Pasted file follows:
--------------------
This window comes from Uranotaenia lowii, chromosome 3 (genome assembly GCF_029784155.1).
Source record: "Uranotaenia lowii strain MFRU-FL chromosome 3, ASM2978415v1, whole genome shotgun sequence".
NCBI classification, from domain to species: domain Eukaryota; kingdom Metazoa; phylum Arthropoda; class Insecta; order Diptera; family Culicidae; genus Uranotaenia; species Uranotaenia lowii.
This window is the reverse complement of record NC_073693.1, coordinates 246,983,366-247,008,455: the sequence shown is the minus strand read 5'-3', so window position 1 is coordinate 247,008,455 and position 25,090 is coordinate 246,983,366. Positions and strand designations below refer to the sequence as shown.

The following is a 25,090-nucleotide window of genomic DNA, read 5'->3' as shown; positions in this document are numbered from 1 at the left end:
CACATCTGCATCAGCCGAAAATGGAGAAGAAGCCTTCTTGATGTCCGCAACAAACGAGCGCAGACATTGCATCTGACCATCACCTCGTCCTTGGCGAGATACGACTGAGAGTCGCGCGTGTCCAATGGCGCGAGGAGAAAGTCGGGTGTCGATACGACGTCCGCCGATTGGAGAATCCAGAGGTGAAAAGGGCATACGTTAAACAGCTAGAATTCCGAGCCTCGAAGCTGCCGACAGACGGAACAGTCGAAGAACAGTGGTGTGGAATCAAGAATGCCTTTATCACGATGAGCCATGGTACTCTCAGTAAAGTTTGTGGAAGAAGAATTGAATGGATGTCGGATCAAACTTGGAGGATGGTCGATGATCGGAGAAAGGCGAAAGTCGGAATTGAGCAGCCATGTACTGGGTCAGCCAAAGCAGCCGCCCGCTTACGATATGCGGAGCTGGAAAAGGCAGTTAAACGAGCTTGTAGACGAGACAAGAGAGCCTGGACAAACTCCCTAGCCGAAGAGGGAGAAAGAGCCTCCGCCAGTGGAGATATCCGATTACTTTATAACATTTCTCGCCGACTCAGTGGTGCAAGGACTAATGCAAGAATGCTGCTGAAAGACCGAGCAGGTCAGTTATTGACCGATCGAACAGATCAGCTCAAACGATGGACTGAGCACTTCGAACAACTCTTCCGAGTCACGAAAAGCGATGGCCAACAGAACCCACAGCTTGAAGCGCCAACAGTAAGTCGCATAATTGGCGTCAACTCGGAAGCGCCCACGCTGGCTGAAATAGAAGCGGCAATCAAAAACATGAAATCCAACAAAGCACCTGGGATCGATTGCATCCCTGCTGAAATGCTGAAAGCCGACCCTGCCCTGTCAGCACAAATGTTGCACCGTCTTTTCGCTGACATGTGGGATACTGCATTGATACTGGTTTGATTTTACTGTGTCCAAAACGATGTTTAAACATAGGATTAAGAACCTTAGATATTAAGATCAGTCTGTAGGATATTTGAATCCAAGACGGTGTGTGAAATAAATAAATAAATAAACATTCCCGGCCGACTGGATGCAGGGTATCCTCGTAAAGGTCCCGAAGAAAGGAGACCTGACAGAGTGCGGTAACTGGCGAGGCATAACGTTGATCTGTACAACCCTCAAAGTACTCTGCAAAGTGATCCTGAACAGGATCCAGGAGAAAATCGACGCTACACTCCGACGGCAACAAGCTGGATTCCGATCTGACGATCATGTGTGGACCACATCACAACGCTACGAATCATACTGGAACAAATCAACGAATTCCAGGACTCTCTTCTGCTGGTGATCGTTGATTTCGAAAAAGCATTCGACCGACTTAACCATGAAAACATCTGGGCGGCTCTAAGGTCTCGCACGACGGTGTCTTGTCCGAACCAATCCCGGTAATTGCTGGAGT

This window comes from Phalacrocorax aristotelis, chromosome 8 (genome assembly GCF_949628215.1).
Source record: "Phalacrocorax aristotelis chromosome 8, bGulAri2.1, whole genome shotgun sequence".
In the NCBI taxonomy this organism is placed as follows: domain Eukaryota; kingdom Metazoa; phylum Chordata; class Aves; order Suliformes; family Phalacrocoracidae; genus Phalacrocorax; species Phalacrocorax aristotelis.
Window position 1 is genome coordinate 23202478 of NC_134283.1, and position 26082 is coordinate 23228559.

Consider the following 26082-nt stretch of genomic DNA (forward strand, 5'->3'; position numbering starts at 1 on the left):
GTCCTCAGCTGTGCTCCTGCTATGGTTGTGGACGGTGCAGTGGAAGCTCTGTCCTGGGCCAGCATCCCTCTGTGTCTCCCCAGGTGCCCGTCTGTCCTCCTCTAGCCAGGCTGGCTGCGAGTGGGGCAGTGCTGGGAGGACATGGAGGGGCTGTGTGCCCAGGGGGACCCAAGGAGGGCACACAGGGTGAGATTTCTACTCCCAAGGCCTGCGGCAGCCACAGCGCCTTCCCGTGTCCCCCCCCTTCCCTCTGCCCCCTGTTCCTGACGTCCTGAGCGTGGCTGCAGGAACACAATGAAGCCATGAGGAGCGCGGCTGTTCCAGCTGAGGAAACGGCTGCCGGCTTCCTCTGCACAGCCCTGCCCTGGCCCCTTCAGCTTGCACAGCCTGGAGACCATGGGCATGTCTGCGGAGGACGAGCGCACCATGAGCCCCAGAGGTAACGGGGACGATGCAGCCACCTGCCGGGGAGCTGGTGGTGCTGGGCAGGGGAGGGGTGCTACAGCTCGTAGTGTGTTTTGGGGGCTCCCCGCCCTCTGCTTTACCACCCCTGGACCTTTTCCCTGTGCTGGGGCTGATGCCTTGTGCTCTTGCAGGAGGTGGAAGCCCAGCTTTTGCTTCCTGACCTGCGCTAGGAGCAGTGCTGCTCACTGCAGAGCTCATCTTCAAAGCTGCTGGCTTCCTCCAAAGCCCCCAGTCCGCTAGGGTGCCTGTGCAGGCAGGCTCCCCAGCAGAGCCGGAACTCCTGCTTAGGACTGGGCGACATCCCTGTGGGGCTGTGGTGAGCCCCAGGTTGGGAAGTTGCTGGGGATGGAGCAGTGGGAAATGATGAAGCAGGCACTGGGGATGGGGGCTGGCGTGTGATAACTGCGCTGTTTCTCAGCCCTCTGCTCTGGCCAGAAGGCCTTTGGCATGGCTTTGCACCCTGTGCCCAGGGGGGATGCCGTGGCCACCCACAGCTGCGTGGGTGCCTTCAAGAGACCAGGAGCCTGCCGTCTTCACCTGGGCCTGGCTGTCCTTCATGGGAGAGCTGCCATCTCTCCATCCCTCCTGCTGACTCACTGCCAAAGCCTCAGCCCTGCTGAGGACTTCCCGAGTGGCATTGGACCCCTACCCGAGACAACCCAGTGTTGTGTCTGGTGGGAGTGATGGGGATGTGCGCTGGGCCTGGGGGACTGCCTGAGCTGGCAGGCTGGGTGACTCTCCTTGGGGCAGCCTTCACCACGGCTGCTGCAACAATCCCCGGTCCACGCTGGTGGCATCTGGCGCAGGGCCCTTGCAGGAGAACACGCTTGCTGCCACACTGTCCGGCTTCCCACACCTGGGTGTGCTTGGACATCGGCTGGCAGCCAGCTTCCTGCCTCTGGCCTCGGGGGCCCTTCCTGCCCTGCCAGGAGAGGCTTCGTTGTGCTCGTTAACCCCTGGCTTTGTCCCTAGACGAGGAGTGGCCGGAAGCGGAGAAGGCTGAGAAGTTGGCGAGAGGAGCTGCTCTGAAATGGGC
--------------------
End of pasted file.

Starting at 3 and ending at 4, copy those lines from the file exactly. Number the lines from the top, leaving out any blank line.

NCBI classification, from domain to species: domain Eukaryota; kingdom Metazoa; phylum Arthropoda; class Insecta; order Diptera; family Culicidae; genus Uranotaenia; species Uranotaenia lowii.
This window is the reverse complement of record NC_073693.1, coordinates 246,983,366-247,008,455: the sequence shown is the minus strand read 5'-3', so window position 1 is coordinate 247,008,455 and position 25,090 is coordinate 246,983,366. Positions and strand designations below refer to the sequence as shown.